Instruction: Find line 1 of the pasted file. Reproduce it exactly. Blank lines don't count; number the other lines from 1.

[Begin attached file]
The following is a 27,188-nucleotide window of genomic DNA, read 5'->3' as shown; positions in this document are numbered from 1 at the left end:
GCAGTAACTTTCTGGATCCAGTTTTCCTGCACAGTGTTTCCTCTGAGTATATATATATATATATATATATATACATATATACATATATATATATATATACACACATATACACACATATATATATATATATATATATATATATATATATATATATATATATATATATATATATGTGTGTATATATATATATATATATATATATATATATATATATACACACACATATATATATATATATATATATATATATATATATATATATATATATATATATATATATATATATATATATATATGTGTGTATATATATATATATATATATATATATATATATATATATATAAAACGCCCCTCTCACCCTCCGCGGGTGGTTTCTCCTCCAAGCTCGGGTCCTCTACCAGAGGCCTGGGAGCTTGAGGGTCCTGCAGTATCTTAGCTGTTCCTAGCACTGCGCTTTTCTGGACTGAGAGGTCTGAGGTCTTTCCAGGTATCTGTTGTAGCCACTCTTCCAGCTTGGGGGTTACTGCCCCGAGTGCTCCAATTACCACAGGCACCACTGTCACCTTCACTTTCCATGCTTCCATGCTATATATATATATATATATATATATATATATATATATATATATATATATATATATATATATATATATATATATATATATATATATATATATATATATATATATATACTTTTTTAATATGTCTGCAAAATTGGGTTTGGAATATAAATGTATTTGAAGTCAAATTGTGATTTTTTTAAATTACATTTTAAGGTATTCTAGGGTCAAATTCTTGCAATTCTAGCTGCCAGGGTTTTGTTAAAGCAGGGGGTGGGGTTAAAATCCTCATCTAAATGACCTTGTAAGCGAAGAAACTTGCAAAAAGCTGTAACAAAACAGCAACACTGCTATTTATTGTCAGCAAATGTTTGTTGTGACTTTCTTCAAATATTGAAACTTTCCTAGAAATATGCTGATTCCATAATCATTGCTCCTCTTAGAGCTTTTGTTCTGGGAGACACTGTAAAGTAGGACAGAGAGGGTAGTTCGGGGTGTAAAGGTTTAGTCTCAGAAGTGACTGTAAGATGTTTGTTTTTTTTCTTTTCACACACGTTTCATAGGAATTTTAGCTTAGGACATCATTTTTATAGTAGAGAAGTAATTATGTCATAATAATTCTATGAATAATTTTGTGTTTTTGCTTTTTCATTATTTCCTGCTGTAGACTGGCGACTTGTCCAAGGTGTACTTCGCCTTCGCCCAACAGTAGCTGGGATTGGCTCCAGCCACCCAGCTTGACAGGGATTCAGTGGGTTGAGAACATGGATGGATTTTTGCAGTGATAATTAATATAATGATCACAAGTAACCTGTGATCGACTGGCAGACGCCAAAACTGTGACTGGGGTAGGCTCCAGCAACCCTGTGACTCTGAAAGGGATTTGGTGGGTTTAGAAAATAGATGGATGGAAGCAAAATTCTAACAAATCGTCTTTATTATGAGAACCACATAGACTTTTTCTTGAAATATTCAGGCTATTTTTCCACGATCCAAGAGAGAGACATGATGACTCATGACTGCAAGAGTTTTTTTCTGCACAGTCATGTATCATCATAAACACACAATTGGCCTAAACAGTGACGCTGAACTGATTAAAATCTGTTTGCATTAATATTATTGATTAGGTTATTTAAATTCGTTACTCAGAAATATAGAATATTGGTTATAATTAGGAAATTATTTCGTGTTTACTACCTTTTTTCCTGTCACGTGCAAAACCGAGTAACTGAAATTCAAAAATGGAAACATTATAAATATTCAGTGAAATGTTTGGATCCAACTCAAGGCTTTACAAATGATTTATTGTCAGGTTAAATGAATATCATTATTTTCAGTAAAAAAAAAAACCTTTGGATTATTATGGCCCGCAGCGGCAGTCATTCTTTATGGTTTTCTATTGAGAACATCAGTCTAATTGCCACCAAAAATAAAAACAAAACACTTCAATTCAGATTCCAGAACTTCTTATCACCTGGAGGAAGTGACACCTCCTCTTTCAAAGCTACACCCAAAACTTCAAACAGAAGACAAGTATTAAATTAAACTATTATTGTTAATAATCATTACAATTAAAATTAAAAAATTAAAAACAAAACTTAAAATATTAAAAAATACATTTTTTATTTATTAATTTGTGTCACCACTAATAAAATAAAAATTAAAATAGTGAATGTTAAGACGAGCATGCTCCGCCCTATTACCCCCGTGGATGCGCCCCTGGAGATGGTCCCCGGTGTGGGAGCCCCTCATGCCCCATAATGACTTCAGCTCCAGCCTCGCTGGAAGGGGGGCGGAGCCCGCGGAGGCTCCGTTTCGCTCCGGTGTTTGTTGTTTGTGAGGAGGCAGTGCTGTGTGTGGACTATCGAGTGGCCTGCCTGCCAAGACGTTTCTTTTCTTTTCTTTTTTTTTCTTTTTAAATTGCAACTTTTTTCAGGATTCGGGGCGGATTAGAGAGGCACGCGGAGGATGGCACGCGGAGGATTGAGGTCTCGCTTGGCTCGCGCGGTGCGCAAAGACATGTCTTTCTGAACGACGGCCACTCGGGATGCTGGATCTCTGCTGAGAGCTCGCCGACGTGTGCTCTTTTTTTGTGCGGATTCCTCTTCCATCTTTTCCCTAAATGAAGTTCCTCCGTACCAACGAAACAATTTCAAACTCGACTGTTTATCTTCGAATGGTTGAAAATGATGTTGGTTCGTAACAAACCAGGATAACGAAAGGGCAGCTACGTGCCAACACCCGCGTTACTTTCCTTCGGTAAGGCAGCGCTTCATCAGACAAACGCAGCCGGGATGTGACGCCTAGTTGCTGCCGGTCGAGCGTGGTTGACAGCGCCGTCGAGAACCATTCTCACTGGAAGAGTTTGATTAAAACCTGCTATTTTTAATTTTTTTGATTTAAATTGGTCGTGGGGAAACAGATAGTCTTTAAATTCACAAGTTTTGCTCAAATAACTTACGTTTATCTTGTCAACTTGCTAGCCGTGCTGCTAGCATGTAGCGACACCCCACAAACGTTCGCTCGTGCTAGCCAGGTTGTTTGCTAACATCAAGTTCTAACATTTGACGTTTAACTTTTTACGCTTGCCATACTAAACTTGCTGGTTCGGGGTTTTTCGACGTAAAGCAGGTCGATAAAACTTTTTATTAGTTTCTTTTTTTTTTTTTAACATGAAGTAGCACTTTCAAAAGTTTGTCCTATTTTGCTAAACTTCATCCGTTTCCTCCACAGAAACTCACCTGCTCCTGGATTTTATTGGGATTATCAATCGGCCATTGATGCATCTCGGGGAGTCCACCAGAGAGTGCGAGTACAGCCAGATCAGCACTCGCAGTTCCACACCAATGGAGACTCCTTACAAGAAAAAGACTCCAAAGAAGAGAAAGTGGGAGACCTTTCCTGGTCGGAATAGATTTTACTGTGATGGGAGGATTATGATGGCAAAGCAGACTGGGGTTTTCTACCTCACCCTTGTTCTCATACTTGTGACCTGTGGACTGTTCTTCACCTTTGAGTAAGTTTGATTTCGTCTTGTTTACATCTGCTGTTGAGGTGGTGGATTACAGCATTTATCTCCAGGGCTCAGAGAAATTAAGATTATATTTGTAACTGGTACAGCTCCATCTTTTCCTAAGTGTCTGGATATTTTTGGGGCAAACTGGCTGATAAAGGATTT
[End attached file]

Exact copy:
The following is a 27,188-nucleotide window of genomic DNA, read 5'->3' as shown; positions in this document are numbered from 1 at the left end: